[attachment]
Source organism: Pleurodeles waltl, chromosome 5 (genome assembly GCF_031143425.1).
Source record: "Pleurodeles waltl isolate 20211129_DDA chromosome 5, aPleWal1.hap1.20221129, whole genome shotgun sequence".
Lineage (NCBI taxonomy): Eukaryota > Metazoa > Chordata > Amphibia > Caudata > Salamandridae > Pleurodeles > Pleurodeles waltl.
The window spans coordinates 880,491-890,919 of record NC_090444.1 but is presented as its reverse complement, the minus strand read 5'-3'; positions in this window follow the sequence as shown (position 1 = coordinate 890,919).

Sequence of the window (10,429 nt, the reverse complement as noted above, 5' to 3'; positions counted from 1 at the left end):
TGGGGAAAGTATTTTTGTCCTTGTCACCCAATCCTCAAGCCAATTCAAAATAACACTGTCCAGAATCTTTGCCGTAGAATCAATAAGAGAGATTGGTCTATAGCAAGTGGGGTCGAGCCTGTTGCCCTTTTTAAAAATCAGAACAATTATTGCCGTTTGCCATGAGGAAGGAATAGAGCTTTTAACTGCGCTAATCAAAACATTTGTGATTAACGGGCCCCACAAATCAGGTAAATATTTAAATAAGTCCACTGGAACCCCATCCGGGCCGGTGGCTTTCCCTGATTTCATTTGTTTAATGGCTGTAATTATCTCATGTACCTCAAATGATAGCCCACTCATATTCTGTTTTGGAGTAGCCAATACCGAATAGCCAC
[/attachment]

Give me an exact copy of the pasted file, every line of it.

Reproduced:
Source organism: Pleurodeles waltl, chromosome 5 (genome assembly GCF_031143425.1).
Source record: "Pleurodeles waltl isolate 20211129_DDA chromosome 5, aPleWal1.hap1.20221129, whole genome shotgun sequence".
Lineage (NCBI taxonomy): Eukaryota > Metazoa > Chordata > Amphibia > Caudata > Salamandridae > Pleurodeles > Pleurodeles waltl.
The window spans coordinates 880,491-890,919 of record NC_090444.1 but is presented as its reverse complement, the minus strand read 5'-3'; positions in this window follow the sequence as shown (position 1 = coordinate 890,919).

Sequence of the window (10,429 nt, the reverse complement as noted above, 5' to 3'; positions counted from 1 at the left end):
TGGGGAAAGTATTTTTGTCCTTGTCACCCAATCCTCAAGCCAATTCAAAATAACACTGTCCAGAATCTTTGCCGTAGAATCAATAAGAGAGATTGGTCTATAGCAAGTGGGGTCGAGCCTGTTGCCCTTTTTAAAAATCAGAACAATTATTGCCGTTTGCCATGAGGAAGGAATAGAGCTTTTAACTGCGCTAATCAAAACATTTGTGATTAACGGGCCCCACAAATCAGGTAAATATTTAAATAAGTCCACTGGAACCCCATCCGGGCCGGTGGCTTTCCCTGATTTCATTTGTTTAATGGCTGTAATTATCTCATGTACCTCAAATGATAGCCCACTCATATTCTGTTTTGGAGTAGCCAATACCGAATAGCCAC